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So this problem is not new , our de-industriaisation has been steady for decades and smaller towns have taken the brunt of it.  
Nor is the problem ours alone , rural Australian towns have the same problem. Aussie Mining has saved many , but not all .
Our  textile , clothing , tanning , biscuit-making , shoe manufactruing , carpet making and food and meat processing plants are almost non-existent .
These formed the post WW2 rump of the rural town -economy .
In addition , each little town had a small dairy , cheese or butter-making factory , now these are all centralised in highly automated hi- tech facilities .
Its a combination of the emergence of cheap well educated labour in Asia , our historicaly militant and disruptive Trade Unions , the high minimum wage ( by competitor standards) and the advances of technology and communications .
We need to adapt , and recoginise the new norrnal .
 

Yes.
 
Usually, local council and local ppl will have totally different views on things.

To what do you prefer, most of the "turn downs" I seen are only fro mforeign investors who would use their operation as an excuse to define some "specialities" which they just can't get in NZ, and thus bring more of their sychophants and extended families over, with all profits and most of the wages going back to the home country.   No use at all for the community which it is in.

Is there a risk that NZ is shifting from being a developed country to a developing one?
 
Yes.
 
How to prevent it from happening? Is there a simple solution to that?
 
Let more skilled, and both materially and intellectually rich migrants come in.
 
Problem solved.

The evidence of the last 14 years indicates it hasn't worked so far
 
What evidence can you provide it would work in the future

The logic of your statement is the migration program itself is resulting in nz shifting from a developed nation to a developing nation

actually we'd be much better keeping the materially and intellectually rich migrants OUT!

Allowing only truly useful experts (ie those who can and are willing to teach their skills ... not just make themselves profits on them) and young poor active people willing to adapt to a new community and culture.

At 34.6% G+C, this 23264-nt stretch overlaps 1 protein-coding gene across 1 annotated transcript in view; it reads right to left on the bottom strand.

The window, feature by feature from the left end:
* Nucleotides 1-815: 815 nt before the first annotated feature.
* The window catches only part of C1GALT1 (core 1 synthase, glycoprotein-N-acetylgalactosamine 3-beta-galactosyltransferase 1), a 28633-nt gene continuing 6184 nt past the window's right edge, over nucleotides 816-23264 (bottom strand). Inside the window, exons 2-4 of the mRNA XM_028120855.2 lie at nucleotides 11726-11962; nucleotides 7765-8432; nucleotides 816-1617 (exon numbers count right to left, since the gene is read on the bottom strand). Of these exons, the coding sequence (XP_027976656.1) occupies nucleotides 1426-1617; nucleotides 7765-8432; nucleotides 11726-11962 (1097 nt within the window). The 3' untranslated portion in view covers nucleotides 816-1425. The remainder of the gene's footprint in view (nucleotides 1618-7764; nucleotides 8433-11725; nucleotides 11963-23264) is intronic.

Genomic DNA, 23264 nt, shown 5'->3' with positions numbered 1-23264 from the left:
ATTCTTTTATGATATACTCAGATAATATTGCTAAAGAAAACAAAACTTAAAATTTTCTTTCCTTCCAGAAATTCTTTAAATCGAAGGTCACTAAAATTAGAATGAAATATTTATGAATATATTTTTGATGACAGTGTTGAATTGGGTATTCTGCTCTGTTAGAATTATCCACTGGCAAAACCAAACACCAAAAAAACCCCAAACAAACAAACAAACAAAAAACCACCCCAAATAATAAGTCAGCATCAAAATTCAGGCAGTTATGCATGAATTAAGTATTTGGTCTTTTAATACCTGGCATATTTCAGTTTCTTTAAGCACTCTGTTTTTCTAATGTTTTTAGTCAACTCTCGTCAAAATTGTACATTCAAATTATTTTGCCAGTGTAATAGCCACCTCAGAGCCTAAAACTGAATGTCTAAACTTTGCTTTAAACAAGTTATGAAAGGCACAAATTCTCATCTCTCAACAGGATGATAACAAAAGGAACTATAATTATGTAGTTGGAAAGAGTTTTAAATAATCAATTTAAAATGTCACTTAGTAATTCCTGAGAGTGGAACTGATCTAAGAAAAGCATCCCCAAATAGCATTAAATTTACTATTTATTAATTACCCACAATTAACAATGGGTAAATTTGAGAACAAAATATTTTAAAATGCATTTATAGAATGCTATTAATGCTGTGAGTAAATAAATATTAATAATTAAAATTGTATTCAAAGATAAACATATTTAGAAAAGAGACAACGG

"materially and intellectually rich" people are seldom keen to start in the middle and low rungs of a community, and "materially and intellectually rich" frequently have more impact on how decisions are made.  More foreign "materially and intellectually rich" people and you'll get leadership favouring their attitudes... what's in it for the home team then, if you're only playing your brought in "ringers".
 

Eaqub also co-authored a book on the New Zealand economy which is 180 pages including references. It would be an exageration to call it a pocket guide, more like a summary of what is already in the public domain and avaiable from the Statistics Office. [ This element deleted because it is over the line. Please keep comments within our Policy limits. Ed]

Can smell the "R" word, racism from your comment. Why do we always attack the "Messenger". He won't be in this position if he doesn't know what his talking about!!!!!

That is a false statement. 
He is probably in this position because he knows how to agree with his bosses, and people who want to get things.

If he had the first clue about what he was talking about he would not be trying to put young people into small towns without solving small town problems first.

The reason people like him get away with being in positions like that, and why the world is so screwed up is people like yourself, acapulong, who don't bother analysing things for themselves and just assume someone else knows best - and that kind of attitude only helps those incompetent opportunists rise to the top.

The top teachers and schools are all located outside the major cities.  Top talent gets equally rewarded in auckland as in p.n for example, yet housing and everything else is about a third the price.  Grammar is the most over rated school in NZ.  Families are already leaving auckland for a better up bringing in the secondary cities.